The mission of Sul Ross State University is to ensure that graduates demonstrate the critical thinking skills, oral and written communication skills, and quantitative literacy that will be required for them to become effective leaders.
Graduates will possess the in-depth knowledge necessary to either enter professions that are related to their areas of specialization, to achieve advanced levels of professional development, or to enter and successfully complete graduate programs of study.
As part of their education, students will develop qualities of good citizenship, qualities which include an appreciation for and commitment to performing their work conscientiously; the ability to recognize, respect, and understand cultural diversity; and the ability to recognize the implications of what they believe. Most importantly, they will acquire the skills and techniques that enable them to engage in self-learning and a spirit of intellectual curiosity leading to independent and purposeful life-long learning.
Promoting programs that capitalize on SRSU’s strengths and that address workforce needs, and
Promoting academic excellence.
The Texas Higher Education Coordinating Board (THECB) also sets target goals for graduation rates, through the Closing the Gaps initiative. According to the THECB, the target for Bachelor’s degree awards for 2015 is 250 degrees for SRSU-Alpine and 185 degrees for SRSU-Rio Grande College.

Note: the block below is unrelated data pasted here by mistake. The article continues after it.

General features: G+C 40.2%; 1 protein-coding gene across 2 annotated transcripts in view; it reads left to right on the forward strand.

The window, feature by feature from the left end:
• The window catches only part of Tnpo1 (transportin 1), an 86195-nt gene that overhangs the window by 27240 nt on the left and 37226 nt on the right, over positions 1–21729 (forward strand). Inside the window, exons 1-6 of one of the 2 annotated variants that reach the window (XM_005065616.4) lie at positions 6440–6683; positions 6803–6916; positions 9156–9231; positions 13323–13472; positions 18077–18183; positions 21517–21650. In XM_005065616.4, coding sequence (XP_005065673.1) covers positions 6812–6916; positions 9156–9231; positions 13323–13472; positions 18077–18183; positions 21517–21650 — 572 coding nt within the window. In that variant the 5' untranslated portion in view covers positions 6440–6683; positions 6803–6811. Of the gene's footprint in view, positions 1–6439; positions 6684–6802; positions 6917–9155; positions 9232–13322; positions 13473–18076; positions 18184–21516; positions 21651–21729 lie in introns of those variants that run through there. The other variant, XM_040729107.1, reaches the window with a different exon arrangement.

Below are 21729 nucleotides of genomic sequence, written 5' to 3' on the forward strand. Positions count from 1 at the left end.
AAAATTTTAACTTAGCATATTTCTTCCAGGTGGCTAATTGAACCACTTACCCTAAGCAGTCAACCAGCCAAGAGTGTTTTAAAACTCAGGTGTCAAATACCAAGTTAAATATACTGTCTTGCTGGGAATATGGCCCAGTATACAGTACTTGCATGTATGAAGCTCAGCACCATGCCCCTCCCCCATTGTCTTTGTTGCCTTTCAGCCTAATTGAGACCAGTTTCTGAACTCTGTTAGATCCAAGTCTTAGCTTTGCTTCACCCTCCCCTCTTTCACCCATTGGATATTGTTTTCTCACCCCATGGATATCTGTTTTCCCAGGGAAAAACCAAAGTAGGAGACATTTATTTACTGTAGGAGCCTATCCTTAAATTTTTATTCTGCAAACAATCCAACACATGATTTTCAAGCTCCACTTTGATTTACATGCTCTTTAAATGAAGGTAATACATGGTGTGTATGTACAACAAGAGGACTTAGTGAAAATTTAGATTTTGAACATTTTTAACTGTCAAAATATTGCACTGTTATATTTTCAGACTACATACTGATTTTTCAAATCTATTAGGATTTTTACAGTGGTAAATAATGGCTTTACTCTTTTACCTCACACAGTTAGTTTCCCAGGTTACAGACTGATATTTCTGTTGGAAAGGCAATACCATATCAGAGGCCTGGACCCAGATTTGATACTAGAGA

Academic programs, committees, and student services at SRSU also set specific goals related to student achievement. For example, programs like Student Support Services, the McNair Scholars Program set targets for retention rates, graduation rates, and graduate school placement rates for students who participate in their programs. Additionally, academic programs in the Department of Education evaluate student achievement on state certification programs and licensure exams.
1-Year Persistence Rates for first-time-in-college students: 54%
2-Year Persistance Rates for first-time-in-college students: 37%
6-Year Graduation Rates for first-time-in-college students: 32%
Student Achievement Highlights
To evaluate student achievement, Sul Ross State University reviews graduate school placement, job placement, licensure/certification passage, student learning, graduation rates, retention rates, and course completion rates.
Graduation and Retention Rates
The first indicator of student achievement is student persistence and graduation. In 2014, the 6-year graduation rate for first-time-in-college students at Sul Ross was 30.6%, according to the Texas Higher Education Accountability System. This represents a 6.5% increase over graduation rates in 2000. Additionally, in 2014, the 1-year persistence rate was 49.8% (for students entering in Fall 2013); the 2-year persistence rate was 34.3% (for students entering in Fall 2012), according to the THECB Online Institutional Resume.